Category: News (20)

News

 (Source: Domain)

 

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(Source: Sydney Morning Herald)

The Berejiklian government and rail union are heading for a showdown with the arrival of the first of $1.6 billion worth of new intercity trains from South Korea next month, due to claims that they have been “specifically designed to get rid of guards”.

Transport Minister Andrew Constance and an artist's impression of an intercity train.

 

The first two of 55 intercity trains on order will arrive at Wollongong’s Port Kembla on or about December 17, about eight months later than originally planned.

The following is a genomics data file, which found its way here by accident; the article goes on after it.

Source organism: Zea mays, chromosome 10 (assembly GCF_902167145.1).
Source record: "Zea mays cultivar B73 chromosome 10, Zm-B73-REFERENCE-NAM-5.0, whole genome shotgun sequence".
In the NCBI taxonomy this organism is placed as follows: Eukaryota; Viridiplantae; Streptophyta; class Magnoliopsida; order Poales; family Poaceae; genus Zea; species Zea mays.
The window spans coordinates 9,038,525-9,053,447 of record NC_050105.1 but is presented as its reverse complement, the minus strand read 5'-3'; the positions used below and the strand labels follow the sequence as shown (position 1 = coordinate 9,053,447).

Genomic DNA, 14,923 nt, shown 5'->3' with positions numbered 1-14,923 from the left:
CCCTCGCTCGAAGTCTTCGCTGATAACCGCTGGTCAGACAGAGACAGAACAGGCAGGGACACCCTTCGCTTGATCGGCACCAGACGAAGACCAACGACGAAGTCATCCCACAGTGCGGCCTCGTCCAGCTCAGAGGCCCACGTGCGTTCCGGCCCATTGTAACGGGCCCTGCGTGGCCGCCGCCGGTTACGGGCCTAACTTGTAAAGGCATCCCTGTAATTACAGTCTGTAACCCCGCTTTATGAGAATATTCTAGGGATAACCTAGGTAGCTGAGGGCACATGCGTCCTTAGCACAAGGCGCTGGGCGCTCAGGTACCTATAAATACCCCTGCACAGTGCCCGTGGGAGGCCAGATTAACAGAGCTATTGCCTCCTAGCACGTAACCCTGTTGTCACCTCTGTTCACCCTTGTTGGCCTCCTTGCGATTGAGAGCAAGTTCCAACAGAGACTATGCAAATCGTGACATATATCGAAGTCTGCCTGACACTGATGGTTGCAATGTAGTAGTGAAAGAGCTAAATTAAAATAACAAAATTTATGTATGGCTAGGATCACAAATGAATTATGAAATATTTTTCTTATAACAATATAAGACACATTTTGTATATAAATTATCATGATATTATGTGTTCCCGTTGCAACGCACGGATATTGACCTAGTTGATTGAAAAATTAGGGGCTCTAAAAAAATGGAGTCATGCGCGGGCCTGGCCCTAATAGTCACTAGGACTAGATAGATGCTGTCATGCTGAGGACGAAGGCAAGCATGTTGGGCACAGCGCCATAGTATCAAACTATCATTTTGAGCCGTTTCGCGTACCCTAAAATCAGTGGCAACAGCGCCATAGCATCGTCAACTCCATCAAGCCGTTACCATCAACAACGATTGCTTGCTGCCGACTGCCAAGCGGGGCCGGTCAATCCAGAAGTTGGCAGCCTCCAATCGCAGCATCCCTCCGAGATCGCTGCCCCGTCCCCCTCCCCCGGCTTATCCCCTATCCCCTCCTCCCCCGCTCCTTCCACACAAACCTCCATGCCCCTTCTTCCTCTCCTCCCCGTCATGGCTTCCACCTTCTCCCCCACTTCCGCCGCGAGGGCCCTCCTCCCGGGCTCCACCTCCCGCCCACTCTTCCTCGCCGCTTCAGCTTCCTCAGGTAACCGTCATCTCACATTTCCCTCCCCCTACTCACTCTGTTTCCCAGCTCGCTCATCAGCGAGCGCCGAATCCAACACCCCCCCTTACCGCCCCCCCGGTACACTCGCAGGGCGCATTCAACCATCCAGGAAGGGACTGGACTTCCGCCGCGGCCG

Commuters will have to wait until at least March to ride on the first of the new double-deck trains from Sydney to the Central Coast and Newcastle because they are required to undergo rigorous testing on local tracks before they are permitted to carry passengers.

Their arrival just days before Christmas is set to ignite a battle between the government and unions about whether the state intends to keep guards on the new trains in the longer term.

Rail Tram and Bus Union state secretary Alex Claassens said the new trains had been “specifically designed to get rid of guards altogether” and make them driver-only.

An artist's impression of the interior of a 
new intercity train.

“We believe this train is inherently unsafe set up the way it is at the moment, and we will do everything we can within our power to ensure the travelling public of NSW are safe. We will trial and test it but we won’t allow passengers to get on it if it is not safe,” he said.